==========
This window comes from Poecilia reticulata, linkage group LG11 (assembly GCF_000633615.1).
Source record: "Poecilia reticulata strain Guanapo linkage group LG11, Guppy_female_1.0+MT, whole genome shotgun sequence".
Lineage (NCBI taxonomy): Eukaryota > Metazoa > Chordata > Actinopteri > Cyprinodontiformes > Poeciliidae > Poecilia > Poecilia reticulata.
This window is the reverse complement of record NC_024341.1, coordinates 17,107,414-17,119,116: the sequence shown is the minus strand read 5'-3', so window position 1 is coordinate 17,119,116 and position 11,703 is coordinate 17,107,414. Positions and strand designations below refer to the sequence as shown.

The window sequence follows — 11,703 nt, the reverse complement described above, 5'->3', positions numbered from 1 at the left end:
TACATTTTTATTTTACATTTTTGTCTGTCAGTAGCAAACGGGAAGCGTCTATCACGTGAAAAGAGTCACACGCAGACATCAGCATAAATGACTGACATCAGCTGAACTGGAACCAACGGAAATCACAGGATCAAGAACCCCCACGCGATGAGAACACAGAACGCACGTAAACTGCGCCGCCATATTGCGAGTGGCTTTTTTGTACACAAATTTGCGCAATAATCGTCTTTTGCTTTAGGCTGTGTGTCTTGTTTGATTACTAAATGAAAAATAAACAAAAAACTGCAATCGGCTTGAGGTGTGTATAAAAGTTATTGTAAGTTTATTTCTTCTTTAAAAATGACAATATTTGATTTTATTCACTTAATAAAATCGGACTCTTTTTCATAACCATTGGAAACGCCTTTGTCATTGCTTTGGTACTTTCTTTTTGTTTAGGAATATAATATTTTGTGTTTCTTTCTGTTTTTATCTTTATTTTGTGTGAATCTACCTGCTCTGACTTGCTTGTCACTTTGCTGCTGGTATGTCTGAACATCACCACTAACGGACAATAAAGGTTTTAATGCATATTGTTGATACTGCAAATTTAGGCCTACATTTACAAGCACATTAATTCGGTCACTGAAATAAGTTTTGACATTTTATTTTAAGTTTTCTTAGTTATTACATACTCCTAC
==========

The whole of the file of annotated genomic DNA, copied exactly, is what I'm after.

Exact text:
This window comes from Poecilia reticulata, linkage group LG11 (assembly GCF_000633615.1).
Source record: "Poecilia reticulata strain Guanapo linkage group LG11, Guppy_female_1.0+MT, whole genome shotgun sequence".
Lineage (NCBI taxonomy): Eukaryota > Metazoa > Chordata > Actinopteri > Cyprinodontiformes > Poeciliidae > Poecilia > Poecilia reticulata.
This window is the reverse complement of record NC_024341.1, coordinates 17,107,414-17,119,116: the sequence shown is the minus strand read 5'-3', so window position 1 is coordinate 17,119,116 and position 11,703 is coordinate 17,107,414. Positions and strand designations below refer to the sequence as shown.

The window sequence follows — 11,703 nt, the reverse complement described above, 5'->3', positions numbered from 1 at the left end:
TACATTTTTATTTTACATTTTTGTCTGTCAGTAGCAAACGGGAAGCGTCTATCACGTGAAAAGAGTCACACGCAGACATCAGCATAAATGACTGACATCAGCTGAACTGGAACCAACGGAAATCACAGGATCAAGAACCCCCACGCGATGAGAACACAGAACGCACGTAAACTGCGCCGCCATATTGCGAGTGGCTTTTTTGTACACAAATTTGCGCAATAATCGTCTTTTGCTTTAGGCTGTGTGTCTTGTTTGATTACTAAATGAAAAATAAACAAAAAACTGCAATCGGCTTGAGGTGTGTATAAAAGTTATTGTAAGTTTATTTCTTCTTTAAAAATGACAATATTTGATTTTATTCACTTAATAAAATCGGACTCTTTTTCATAACCATTGGAAACGCCTTTGTCATTGCTTTGGTACTTTCTTTTTGTTTAGGAATATAATATTTTGTGTTTCTTTCTGTTTTTATCTTTATTTTGTGTGAATCTACCTGCTCTGACTTGCTTGTCACTTTGCTGCTGGTATGTCTGAACATCACCACTAACGGACAATAAAGGTTTTAATGCATATTGTTGATACTGCAAATTTAGGCCTACATTTACAAGCACATTAATTCGGTCACTGAAATAAGTTTTGACATTTTATTTTAAGTTTTCTTAGTTATTACATACTCCTAC